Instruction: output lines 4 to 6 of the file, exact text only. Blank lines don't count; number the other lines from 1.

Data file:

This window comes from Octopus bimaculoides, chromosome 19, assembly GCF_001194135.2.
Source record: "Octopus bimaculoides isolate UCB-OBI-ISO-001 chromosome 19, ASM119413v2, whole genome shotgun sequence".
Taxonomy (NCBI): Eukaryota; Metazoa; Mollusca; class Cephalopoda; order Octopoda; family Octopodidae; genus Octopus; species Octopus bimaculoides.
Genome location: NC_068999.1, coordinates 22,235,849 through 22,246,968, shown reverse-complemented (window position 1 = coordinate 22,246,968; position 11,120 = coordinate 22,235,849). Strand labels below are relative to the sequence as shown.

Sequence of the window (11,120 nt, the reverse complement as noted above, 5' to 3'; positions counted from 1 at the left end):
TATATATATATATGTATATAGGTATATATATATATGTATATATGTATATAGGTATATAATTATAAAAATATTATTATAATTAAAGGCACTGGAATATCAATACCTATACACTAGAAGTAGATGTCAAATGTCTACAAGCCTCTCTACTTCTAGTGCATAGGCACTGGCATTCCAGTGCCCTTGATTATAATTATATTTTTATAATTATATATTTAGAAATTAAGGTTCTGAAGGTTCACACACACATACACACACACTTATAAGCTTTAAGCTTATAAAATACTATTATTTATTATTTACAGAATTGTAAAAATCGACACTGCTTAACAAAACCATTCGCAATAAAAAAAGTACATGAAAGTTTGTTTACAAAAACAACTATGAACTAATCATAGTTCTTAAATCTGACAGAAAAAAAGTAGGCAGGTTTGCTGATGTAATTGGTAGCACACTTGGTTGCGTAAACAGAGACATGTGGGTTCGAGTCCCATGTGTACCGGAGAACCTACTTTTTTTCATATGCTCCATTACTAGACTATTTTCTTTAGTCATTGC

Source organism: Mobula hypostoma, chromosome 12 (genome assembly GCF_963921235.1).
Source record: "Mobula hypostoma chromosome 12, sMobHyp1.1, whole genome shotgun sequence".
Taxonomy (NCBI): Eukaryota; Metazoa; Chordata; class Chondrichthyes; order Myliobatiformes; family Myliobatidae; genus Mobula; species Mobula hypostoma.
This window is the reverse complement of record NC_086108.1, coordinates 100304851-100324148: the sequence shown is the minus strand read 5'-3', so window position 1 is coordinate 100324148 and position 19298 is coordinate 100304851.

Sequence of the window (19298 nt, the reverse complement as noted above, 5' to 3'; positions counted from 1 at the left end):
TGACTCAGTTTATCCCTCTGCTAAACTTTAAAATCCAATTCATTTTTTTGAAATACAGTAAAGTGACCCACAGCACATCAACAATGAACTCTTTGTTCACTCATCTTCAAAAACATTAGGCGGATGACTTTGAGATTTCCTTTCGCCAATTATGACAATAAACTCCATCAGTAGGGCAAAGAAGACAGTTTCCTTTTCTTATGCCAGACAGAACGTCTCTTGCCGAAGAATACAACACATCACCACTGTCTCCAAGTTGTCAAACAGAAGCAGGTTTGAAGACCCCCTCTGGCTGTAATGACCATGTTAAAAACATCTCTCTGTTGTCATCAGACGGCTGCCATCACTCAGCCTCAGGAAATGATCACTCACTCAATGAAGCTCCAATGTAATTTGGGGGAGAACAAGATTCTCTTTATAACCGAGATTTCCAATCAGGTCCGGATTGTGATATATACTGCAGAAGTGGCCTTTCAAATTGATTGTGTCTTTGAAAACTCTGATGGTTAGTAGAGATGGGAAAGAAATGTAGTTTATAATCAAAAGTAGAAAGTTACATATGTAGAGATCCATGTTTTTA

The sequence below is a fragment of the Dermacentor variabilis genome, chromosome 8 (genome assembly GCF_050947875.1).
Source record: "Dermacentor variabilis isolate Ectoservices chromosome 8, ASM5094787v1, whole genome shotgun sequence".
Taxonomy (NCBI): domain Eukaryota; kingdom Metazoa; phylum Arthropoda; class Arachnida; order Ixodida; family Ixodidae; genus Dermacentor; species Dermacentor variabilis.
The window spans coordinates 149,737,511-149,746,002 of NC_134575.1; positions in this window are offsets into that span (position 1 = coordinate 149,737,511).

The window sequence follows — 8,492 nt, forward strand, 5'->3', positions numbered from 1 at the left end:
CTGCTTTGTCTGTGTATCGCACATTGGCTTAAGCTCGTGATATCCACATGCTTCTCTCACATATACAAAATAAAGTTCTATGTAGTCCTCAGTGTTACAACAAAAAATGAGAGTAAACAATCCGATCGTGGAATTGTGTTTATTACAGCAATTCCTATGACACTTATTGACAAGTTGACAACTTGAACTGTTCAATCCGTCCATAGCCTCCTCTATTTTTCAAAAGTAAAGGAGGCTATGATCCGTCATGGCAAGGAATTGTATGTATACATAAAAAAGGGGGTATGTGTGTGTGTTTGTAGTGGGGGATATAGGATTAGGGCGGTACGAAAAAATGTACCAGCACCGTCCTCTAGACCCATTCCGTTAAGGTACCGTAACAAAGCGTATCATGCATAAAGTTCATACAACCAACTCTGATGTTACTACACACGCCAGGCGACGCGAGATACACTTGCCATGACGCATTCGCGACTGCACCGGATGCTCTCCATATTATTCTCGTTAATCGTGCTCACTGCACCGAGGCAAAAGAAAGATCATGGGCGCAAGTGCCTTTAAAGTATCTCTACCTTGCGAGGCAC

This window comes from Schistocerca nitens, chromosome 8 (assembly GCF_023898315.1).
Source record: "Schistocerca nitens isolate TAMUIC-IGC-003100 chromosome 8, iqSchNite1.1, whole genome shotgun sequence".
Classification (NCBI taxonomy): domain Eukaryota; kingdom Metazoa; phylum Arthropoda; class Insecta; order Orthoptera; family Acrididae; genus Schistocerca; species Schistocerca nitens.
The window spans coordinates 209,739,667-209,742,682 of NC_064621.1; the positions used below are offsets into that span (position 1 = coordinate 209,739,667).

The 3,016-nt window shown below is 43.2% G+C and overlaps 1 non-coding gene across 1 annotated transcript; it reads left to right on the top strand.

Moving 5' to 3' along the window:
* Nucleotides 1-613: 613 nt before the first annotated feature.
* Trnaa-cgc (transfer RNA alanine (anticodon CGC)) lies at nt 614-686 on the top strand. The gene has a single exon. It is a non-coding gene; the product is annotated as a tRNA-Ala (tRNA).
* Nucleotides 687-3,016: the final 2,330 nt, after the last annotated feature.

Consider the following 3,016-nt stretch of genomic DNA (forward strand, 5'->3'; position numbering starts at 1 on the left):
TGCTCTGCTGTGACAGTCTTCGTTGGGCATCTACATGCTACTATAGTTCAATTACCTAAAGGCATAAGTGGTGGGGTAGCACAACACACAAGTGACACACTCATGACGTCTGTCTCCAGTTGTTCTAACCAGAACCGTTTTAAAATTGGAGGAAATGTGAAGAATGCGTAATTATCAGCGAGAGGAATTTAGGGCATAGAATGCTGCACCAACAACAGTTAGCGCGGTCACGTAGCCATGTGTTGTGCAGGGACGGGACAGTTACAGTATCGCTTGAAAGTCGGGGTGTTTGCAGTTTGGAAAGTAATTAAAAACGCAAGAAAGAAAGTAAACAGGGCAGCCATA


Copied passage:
Genome location: NC_068999.1, coordinates 22,235,849 through 22,246,968, shown reverse-complemented (window position 1 = coordinate 22,246,968; position 11,120 = coordinate 22,235,849). Strand labels below are relative to the sequence as shown.

Sequence of the window (11,120 nt, the reverse complement as noted above, 5' to 3'; positions counted from 1 at the left end):
TATATATATATATGTATATAGGTATATATATATATGTATATATGTATATAGGTATATAATTATAAAAATATTATTATAATTAAAGGCACTGGAATATCAATACCTATACACTAGAAGTAGATGTCAAATGTCTACAAGCCTCTCTACTTCTAGTGCATAGGCACTGGCATTCCAGTGCCCTTGATTATAATTATATTTTTATAATTATATATTTAGAAATTAAGGTTCTGAAGGTTCACACACACATACACACACACTTATAAGCTTTAAGCTTATAAAATACTATTATTTATTATTTACAGAATTGTAAAAATCGACACTGCTTAACAAAACCATTCGCAATAAAAAAAGTACATGAAAGTTTGTTTACAAAAACAACTATGAACTAATCATAGTTCTTAAATCTGACAGAAAAAAAGTAGGCAGGTTTGCTGATGTAATTGGTAGCACACTTGGTTGCGTAAACAGAGACATGTGGGTTCGAGTCCCATGTGTACCGGAGAACCTACTTTTTTTCATATGCTCCATTACTAGACTATTTTCTTTAGTCATTGC